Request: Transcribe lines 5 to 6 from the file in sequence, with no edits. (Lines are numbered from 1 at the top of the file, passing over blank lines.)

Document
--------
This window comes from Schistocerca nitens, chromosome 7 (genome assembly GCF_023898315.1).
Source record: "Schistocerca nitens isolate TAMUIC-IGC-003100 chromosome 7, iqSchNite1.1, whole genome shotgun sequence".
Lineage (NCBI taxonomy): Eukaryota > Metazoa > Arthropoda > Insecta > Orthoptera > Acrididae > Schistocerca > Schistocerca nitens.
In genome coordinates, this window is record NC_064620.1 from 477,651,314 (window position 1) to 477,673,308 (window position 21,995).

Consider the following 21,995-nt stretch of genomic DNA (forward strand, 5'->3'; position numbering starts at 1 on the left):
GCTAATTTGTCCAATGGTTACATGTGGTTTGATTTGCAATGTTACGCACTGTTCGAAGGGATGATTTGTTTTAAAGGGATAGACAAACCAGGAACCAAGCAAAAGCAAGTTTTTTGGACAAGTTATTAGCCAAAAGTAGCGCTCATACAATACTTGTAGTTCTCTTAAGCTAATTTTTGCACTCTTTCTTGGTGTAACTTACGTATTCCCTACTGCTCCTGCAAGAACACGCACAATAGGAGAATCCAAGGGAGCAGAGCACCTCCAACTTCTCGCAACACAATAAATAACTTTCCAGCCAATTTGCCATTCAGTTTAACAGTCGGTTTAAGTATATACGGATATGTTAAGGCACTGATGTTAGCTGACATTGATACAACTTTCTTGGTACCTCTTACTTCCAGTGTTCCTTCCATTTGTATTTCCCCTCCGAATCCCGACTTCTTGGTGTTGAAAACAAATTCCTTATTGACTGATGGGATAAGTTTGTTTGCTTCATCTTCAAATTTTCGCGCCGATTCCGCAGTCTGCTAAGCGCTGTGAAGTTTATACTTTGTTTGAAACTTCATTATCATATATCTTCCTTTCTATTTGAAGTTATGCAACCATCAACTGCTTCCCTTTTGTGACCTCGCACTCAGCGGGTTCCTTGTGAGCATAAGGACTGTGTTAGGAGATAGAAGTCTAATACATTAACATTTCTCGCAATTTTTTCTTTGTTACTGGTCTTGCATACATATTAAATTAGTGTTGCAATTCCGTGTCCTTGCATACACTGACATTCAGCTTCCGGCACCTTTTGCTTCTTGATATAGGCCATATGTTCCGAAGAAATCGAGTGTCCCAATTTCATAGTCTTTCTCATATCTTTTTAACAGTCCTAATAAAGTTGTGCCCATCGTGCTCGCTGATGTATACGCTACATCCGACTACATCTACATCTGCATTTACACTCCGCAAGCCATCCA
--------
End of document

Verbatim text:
Consider the following 21,995-nt stretch of genomic DNA (forward strand, 5'->3'; position numbering starts at 1 on the left):
GCTAATTTGTCCAATGGTTACATGTGGTTTGATTTGCAATGTTACGCACTGTTCGAAGGGATGATTTGTTTTAAAGGGATAGACAAACCAGGAACCAAGCAAAAGCAAGTTTTTTGGACAAGTTATTAGCCAAAAGTAGCGCTCATACAATACTTGTAGTTCTCTTAAGCTAATTTTTGCACTCTTTCTTGGTGTAACTTACGTATTCCCTACTGCTCCTGCAAGAACACGCACAATAGGAGAATCCAAGGGAGCAGAGCACCTCCAACTTCTCGCAACACAATAAATAACTTTCCAGCCAATTTGCCATTCAGTTTAACAGTCGGTTTAAGTATATACGGATATGTTAAGGCACTGATGTTAGCTGACATTGATACAACTTTCTTGGTACCTCTTACTTCCAGTGTTCCTTCCATTTGTATTTCCCCTCCGAATCCCGACTTCTTGGTGTTGAAAACAAATTCCTTATTGACTGATGGGATAAGTTTGTTTGCTTCATCTTCAAATTTTCGCGCCGATTCCGCAGTCTGCTAAGCGCTGTGAAGTTTATACTTTGTTTGAAACTTCATTATCATATATCTTCCTTTCTATTTGAAGTTATGCAACCATCAACTGCTTCCCTTTTGTGACCTCGCACTCAGCGGGTTCCTTGTGAGCATAAGGACTGTGTTAGGAGATAGAAGTCTAATACATTAACATTTCTCGCAATTTTTTCTTTGTTACTGGTCTTGCATACATATTAAATTAGTGTTGCAATTCCGTGTCCTTGCATACACTGACATTCAGCTTCCGGCACCTTTTGCTTCTTGATATAGGCCATATGTTCCGAAGAAATCGAGTGTCCCAATTTCATAGTCTTTCTCATATCTTTTTAACAGTCCTAATAAAGTTGTGCCCATCGTGCTCGCTGATGTATACGCTACATCCGACTACATCTACATCTGCATTTACACTCCGCAAGCCATCCA